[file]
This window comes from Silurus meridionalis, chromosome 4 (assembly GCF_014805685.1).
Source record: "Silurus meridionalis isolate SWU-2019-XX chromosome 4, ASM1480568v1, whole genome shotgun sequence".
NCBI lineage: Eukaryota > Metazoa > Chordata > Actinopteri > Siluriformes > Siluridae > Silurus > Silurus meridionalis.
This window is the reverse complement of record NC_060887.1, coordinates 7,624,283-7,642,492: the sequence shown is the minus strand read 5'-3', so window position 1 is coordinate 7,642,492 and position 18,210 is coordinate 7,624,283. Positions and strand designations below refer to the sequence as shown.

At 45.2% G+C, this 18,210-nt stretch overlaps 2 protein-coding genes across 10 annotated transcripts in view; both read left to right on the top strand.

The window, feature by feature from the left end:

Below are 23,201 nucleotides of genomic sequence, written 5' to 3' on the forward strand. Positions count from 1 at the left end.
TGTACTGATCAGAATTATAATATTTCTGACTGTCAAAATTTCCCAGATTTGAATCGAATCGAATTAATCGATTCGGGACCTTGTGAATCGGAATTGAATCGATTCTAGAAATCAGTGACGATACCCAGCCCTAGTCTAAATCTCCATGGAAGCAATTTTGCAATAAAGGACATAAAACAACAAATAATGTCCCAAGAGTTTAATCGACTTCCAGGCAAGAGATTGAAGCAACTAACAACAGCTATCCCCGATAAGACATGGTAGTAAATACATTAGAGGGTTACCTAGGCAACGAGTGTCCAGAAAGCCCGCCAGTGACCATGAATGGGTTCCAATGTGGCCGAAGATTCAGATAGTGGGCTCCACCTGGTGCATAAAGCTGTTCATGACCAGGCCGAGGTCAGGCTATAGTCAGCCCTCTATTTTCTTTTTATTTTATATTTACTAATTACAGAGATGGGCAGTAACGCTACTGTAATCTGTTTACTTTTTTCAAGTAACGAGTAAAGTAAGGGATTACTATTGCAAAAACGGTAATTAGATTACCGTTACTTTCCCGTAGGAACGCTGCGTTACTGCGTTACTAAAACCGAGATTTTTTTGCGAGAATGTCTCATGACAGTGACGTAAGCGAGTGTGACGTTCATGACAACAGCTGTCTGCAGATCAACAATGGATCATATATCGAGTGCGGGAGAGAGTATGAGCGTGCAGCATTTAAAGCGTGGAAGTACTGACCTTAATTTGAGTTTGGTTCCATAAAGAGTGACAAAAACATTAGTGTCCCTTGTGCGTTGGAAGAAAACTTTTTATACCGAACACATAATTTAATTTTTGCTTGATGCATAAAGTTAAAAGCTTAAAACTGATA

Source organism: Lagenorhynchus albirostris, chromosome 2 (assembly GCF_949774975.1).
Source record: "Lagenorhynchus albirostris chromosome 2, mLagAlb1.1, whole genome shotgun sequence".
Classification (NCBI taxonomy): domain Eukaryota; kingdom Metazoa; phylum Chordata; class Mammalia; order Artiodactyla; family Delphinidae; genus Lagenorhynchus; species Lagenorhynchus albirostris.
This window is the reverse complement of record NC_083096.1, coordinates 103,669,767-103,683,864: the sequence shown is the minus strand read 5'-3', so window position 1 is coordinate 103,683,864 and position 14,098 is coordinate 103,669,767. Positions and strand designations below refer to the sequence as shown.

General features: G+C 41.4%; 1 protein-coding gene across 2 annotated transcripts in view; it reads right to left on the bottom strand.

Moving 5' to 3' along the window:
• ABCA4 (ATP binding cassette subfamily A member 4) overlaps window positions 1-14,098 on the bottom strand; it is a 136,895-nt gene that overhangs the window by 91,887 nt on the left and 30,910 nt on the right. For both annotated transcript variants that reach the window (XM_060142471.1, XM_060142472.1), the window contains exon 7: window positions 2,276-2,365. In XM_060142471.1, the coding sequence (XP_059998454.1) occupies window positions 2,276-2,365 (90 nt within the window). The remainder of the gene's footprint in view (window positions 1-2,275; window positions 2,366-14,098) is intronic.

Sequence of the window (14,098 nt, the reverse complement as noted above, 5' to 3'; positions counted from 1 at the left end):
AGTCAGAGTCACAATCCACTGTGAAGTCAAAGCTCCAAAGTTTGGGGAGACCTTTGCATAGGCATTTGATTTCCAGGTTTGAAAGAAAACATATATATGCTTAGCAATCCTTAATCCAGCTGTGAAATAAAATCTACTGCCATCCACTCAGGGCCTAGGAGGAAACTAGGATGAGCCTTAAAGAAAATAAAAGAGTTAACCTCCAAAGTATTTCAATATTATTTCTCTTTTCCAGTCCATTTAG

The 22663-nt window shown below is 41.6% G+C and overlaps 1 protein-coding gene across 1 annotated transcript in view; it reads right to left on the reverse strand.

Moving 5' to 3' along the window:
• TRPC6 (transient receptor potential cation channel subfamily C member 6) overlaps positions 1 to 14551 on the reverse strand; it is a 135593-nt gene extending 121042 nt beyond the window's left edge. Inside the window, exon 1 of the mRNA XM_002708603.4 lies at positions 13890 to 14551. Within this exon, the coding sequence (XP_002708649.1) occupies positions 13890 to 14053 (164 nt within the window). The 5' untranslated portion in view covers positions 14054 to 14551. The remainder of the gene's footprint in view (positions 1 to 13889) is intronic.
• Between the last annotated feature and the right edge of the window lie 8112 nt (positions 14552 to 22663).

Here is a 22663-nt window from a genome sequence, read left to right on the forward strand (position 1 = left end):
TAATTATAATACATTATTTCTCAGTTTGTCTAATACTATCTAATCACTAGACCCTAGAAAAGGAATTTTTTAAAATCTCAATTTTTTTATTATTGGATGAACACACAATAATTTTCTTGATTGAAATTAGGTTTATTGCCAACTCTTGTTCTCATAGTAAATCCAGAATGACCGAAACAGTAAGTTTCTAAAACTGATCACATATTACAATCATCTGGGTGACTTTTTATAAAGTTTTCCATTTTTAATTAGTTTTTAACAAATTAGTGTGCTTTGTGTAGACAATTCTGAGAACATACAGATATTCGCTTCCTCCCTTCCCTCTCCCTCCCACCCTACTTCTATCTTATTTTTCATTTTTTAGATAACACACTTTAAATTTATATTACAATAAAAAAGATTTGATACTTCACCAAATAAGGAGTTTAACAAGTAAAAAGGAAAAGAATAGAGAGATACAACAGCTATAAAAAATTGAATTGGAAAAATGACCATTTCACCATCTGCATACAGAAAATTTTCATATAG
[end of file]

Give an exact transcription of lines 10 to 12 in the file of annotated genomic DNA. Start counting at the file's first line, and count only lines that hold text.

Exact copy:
Source record: "Lagenorhynchus albirostris chromosome 2, mLagAlb1.1, whole genome shotgun sequence".
Classification (NCBI taxonomy): domain Eukaryota; kingdom Metazoa; phylum Chordata; class Mammalia; order Artiodactyla; family Delphinidae; genus Lagenorhynchus; species Lagenorhynchus albirostris.
This window is the reverse complement of record NC_083096.1, coordinates 103,669,767-103,683,864: the sequence shown is the minus strand read 5'-3', so window position 1 is coordinate 103,683,864 and position 14,098 is coordinate 103,669,767. Positions and strand designations below refer to the sequence as shown.